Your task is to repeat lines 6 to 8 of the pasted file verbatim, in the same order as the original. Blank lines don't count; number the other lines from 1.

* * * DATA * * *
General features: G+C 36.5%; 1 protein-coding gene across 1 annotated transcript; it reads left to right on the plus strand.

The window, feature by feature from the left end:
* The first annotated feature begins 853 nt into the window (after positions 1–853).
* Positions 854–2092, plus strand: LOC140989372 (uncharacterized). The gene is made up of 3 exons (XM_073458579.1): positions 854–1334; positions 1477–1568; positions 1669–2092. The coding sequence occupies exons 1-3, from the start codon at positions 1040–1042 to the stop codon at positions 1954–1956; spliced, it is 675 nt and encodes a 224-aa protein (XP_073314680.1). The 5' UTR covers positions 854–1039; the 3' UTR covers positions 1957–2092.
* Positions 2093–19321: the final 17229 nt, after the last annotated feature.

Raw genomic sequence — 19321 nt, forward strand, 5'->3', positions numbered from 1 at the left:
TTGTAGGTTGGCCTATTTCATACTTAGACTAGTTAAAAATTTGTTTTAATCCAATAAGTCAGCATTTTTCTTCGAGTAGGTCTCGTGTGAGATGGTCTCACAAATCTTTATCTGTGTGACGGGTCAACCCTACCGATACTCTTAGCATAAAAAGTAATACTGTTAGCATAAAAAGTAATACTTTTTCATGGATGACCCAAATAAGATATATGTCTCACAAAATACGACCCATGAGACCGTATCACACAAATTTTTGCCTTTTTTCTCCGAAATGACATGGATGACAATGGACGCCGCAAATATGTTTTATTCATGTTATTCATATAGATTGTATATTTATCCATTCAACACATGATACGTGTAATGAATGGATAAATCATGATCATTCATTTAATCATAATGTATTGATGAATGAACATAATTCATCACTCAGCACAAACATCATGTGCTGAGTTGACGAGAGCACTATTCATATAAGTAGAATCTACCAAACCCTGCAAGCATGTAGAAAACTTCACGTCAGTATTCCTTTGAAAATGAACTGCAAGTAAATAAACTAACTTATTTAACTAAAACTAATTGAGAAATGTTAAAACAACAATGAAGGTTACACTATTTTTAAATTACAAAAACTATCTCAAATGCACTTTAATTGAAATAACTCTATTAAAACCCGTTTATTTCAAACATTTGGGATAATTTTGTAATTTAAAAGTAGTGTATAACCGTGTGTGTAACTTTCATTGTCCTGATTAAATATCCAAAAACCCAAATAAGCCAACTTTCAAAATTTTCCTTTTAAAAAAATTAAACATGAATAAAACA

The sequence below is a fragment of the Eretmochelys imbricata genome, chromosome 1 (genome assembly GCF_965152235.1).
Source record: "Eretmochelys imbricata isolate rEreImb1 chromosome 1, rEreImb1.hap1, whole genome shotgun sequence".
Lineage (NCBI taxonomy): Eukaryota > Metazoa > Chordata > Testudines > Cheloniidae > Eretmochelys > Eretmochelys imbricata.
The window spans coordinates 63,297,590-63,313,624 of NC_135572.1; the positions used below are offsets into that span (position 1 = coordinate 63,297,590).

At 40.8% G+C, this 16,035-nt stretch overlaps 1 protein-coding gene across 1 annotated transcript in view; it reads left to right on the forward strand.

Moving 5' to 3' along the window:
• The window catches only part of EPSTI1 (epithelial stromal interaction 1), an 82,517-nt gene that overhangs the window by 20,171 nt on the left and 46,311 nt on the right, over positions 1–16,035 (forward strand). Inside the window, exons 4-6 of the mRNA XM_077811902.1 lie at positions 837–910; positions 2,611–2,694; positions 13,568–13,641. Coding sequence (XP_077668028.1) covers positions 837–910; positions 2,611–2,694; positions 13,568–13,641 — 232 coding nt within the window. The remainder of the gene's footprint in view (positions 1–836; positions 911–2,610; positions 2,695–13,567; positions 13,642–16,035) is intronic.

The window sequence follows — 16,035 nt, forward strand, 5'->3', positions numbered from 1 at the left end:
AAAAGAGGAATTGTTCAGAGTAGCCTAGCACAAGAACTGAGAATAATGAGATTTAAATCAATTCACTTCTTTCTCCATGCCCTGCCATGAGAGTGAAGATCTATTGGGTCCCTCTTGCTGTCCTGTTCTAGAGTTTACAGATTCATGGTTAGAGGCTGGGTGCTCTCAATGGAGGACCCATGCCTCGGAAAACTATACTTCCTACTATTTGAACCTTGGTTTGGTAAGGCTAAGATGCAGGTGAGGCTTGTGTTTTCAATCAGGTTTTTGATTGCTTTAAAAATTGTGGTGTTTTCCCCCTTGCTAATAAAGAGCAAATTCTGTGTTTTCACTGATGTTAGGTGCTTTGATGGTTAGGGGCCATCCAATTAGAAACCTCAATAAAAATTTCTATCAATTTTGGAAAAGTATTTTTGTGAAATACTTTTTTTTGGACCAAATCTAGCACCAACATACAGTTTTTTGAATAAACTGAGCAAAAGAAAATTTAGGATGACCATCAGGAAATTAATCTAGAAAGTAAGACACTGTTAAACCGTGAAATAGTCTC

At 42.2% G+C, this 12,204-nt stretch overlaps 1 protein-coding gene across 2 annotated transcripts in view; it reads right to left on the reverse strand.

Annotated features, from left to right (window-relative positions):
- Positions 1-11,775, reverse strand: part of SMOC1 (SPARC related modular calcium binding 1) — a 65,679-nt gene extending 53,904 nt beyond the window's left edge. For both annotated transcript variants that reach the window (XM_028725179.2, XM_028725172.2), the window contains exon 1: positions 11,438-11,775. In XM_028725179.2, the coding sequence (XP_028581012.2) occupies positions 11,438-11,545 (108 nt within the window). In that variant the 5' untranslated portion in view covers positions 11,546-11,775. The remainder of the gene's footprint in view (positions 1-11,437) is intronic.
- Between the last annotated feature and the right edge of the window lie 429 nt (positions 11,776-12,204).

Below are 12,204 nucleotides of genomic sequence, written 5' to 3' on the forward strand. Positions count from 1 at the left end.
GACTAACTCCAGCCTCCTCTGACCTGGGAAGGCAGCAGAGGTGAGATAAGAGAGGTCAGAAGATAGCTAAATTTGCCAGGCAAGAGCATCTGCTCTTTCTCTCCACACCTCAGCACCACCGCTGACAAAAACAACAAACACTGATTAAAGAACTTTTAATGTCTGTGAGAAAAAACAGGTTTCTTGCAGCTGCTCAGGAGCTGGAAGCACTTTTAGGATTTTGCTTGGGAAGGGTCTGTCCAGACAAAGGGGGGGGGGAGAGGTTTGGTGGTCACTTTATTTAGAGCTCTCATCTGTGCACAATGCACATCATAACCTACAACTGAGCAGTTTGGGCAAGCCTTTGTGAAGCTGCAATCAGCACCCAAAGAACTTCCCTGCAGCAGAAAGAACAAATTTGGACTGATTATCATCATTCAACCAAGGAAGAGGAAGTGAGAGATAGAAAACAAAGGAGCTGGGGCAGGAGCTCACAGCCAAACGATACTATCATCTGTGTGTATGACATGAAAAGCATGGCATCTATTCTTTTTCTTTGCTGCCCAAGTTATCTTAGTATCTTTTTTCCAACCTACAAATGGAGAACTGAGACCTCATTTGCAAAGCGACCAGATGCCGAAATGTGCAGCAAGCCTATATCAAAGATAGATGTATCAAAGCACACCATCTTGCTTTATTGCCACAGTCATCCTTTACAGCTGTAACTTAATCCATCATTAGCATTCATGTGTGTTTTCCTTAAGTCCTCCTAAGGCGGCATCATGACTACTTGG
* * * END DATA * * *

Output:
Raw genomic sequence — 19321 nt, forward strand, 5'->3', positions numbered from 1 at the left:
TTGTAGGTTGGCCTATTTCATACTTAGACTAGTTAAAAATTTGTTTTAATCCAATAAGTCAGCATTTTTCTTCGAGTAGGTCTCGTGTGAGATGGTCTCACAAATCTTTATCTGTGTGACGGGTCAACCCTACCGATACTCTTAGCATAAAAAGTAATACTGTTAGCATAAAAAGTAATACTTTTTCATGGATGACCCAAATAAGATATATGTCTCACAAAATACGACCCATGAGACCGTATCACACAAATTTTTGCCTTTTTTCTCCGAAATGACATGGATGACAATGGACGCCGCAAATATGTTTTATTCATGTTATTCATATAGATTGTATATTTATCCATTCAACACATGATACGTGTAATGAATGGATAAATCATGATCATTCATTTAATCATAATGTATTGATGAATGAACATAATTCATCACTCAGCACAAACATCATGTGCTGAGTTGACGAGAGCACTATTCATATAAGTAGAATCTACCAAACCCTGCAAGCATGTAGAAAACTTCACGTCAGTATTCCTTTGAAAATGAACTGCAAGTAAATAAACTAACTTATTTAACTAAAACTAATTGAGAAATGTTAAAACAACAATGAAGGTTACACTATTTTTAAATTACAAAAACTATCTCAAATGCACTTTAATTGAAATAACTCTATTAAAACCCGTTTATTTCAAACATTTGGGATAATTTTGTAATTTAAAAGTAGTGTATAACCGTGTGTGTAACTTTCATTGTCCTGATTAAATATCCAAAAACCCAAATAAGCCAACTTTCAAAATTTTCCTTTTAAAAAAATTAAACATGAATAAAACA

The sequence below is a fragment of the Eretmochelys imbricata genome, chromosome 1 (genome assembly GCF_965152235.1).